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Thousands of sandhill cranes (Grus canadensis) roost on the Platte River during their annual migratory stopover at the Rowe Audubon Sanctuary near Gibbon, NE. With water in the river fully appropriated for urban areas and agriculture, many wonder how long it will be until the river runs dry. Some 600,000 to 800,000 cranes use just a few miles of the river in central Nebraska–areas that have been been mechanically cleared of the woody vegetation that the birds can’t tolerate.

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Thousands of sandhill cranes (Grus canadensis) roost on the Platte River during their annual migratory stopover at the Rowe Audubon Sanctuary near Gibbon, NE. With water in the river fully appropriated for urban areas and agriculture, many wonder how long it will be until the river runs dry. Some 600,000 to 800,000 cranes use just a few miles of the river in central Nebraska–areas that have been been mechanically cleared of the woody vegetation that the birds can’t tolerate.

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Sandhill cranes (Grus canadensis) in flight over the Platte River near the Rowe Audubon Sanctuary in Gibbon, Nebraska.

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Thousands of sandhill cranes (Grus canadensis) roost on the Platte River during their annual migratory stopover at the Rowe Audubon Sanctuary near Gibbon, NE. With water in the river fully appropriated for urban areas and agriculture, many wonder how long it will be until the river runs dry. Some 600,000 to 800,000 cranes use just a few miles of the river in central Nebraska–areas that have been been mechanically cleared of the woody vegetation that the birds can’t tolerate.

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Thousands of sandhill cranes (Grus canadensis) roost on the Platte River during their annual migratory stopover at the Rowe Audubon Sanctuary near Gibbon, NE. With water in the river fully appropriated for urban areas and agriculture, many wonder how long it will be until the river runs dry. Some 600,000 to 800,000 cranes use just a few miles of the river in central Nebraska–areas that have been been mechanically cleared of the woody vegetation that the birds can’t tolerate.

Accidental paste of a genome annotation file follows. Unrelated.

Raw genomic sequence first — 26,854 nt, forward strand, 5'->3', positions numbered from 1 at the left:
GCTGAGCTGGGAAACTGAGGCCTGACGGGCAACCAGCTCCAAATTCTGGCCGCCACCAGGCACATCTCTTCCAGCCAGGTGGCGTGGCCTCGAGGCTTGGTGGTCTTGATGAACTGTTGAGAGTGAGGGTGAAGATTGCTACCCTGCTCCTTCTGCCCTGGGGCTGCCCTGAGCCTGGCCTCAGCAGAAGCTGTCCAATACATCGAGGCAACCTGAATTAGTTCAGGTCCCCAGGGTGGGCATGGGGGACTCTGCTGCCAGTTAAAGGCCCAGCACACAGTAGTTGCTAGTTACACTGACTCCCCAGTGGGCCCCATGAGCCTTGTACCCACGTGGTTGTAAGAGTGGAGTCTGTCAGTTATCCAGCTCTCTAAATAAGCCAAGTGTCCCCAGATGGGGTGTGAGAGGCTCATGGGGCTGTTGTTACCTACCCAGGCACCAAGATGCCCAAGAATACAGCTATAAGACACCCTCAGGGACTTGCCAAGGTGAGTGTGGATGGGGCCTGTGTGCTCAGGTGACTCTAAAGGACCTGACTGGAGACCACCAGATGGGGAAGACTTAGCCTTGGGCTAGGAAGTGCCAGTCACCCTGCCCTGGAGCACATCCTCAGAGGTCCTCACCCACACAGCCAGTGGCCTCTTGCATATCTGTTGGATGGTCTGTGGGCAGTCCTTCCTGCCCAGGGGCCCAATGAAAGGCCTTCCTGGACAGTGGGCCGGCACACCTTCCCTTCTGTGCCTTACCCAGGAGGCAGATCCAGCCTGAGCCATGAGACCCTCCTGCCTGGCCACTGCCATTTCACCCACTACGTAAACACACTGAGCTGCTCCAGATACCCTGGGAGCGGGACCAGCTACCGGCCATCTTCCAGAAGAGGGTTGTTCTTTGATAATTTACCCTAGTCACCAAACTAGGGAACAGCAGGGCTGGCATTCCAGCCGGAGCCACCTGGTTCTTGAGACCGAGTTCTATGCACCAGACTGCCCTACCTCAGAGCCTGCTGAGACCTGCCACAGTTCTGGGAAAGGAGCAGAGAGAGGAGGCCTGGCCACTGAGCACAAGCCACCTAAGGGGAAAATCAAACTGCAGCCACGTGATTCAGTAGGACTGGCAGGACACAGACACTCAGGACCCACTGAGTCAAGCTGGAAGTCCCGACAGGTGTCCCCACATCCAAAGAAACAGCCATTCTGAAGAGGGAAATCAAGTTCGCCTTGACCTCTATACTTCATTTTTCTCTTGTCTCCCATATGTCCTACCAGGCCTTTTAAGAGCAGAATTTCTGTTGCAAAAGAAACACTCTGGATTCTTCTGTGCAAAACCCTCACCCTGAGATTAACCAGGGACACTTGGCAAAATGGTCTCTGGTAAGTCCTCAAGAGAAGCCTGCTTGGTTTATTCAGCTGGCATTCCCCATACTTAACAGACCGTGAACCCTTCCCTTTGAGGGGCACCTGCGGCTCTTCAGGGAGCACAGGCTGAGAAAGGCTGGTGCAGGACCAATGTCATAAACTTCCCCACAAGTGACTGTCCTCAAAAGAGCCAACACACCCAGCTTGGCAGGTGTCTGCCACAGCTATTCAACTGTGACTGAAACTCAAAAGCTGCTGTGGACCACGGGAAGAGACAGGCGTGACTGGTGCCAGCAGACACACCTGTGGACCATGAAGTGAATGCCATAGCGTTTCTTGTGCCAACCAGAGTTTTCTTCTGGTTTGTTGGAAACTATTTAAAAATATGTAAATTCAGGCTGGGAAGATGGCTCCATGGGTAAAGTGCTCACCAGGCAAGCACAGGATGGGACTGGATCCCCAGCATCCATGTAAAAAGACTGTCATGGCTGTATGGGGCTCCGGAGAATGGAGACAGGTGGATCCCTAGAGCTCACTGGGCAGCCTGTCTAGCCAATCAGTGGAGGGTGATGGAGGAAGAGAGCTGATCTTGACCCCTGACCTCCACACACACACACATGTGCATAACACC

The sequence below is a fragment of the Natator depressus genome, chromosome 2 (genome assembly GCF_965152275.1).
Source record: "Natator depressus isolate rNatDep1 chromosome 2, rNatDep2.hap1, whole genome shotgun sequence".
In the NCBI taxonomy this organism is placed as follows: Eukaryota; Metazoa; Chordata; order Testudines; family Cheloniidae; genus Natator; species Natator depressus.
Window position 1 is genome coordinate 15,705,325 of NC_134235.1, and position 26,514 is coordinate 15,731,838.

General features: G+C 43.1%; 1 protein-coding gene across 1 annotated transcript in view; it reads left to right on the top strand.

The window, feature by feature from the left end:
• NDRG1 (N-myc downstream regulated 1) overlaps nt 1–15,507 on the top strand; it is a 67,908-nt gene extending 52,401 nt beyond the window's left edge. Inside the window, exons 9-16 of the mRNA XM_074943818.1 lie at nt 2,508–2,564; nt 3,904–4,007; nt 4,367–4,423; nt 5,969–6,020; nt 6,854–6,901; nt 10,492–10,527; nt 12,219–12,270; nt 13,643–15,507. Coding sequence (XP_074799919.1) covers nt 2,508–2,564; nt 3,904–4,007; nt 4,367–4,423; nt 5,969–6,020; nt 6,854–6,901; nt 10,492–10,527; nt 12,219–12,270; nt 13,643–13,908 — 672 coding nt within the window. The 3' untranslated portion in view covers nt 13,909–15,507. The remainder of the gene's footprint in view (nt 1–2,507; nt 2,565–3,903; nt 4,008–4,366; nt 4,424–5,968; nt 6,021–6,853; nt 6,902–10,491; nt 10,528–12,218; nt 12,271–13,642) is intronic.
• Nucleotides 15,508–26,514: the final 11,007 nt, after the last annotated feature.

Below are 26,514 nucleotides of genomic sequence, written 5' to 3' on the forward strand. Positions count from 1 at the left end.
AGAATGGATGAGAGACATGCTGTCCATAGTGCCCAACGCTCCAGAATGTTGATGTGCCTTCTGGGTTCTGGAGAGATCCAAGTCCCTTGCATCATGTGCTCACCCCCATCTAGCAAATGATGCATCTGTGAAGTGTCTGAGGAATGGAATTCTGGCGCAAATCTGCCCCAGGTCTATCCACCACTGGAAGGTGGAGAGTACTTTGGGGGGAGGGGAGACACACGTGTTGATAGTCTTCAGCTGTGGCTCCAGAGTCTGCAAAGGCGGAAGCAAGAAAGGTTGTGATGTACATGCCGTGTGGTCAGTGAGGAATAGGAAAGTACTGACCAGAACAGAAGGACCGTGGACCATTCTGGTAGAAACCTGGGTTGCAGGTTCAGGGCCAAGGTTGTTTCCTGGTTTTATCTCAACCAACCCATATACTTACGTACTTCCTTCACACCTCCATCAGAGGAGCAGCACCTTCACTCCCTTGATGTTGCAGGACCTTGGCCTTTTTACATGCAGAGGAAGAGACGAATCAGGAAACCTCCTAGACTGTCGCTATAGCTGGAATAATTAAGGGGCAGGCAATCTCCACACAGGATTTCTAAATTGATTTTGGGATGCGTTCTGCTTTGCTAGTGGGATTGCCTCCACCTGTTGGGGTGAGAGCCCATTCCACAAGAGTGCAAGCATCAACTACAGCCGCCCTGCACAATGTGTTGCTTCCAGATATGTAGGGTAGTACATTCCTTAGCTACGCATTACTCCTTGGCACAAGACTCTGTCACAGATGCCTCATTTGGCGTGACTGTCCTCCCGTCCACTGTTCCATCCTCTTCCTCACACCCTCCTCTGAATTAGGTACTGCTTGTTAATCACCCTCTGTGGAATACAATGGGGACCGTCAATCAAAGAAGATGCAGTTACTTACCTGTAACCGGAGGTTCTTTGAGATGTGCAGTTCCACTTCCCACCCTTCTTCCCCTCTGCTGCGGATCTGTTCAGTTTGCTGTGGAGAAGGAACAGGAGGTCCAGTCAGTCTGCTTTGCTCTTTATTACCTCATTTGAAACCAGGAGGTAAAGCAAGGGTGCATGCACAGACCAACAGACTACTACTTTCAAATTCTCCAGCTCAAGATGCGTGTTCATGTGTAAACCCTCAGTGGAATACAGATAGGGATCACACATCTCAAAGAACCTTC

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Thousands of sandhill cranes (Grus canadensis) roost on the Platte River during their annual migratory stopover at the Rowe Audubon Sanctuary near Gibbon, NE. With water in the river fully appropriated for urban areas and agriculture, many wonder how long it will be until the river runs dry. Some 600,000 to 800,000 cranes use just a few miles of the river in central Nebraska–areas that have been been mechanically cleared of the woody vegetation that the birds can’t tolerate.

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Thousands of sandhill cranes (Grus canadensis) roost on the Platte River during their annual migratory stopover at the Rowe Audubon Sanctuary near Gibbon, NE. With water in the river fully appropriated for urban areas and agriculture, many wonder how long it will be until the river runs dry. Some 600,000 to 800,000 cranes use just a few miles of the river in central Nebraska–areas that have been been mechanically cleared of the woody vegetation that the birds can’t tolerate.

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Thousands of sandhill cranes (Grus canadensis) roost on the Platte River during their annual migratory stopover at the Rowe Audubon Sanctuary near Gibbon, NE. With water in the river fully appropriated for urban areas and agriculture, many wonder how long it will be until the river runs dry. Some 600,000 to 800,000 cranes use just a few miles of the river in central Nebraska–areas that have been been mechanically cleared of the woody vegetation that the birds can’t tolerate.

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Thousands of sandhill cranes (Grus canadensis) roost on the Platte River during their annual migratory stopover at the Rowe Audubon Sanctuary near Gibbon, NE. With water in the river fully appropriated for urban areas and agriculture, many wonder how long it will be until the river runs dry. Some 600,000 to 800,000 cranes use just a few miles of the river in central Nebraska–areas that have been been mechanically cleared of the woody vegetation that the birds can’t tolerate.

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Thousands of sandhill cranes (Grus canadensis) roost on the Platte River during their annual migratory stopover at the Rowe Audubon Sanctuary near Gibbon, NE. With water in the river fully appropriated for urban areas and agriculture, many wonder how long it will be until the river runs dry. Some 600,000 to 800,000 cranes use just a few miles of the river in central Nebraska–areas that have been been mechanically cleared of the woody vegetation that the birds can’t tolerate.

Photo: Julie Jensen Director of Marketing | WVC O: 866.800.7326 | D: 702.443.9249 | E: j.jensen@wvc.org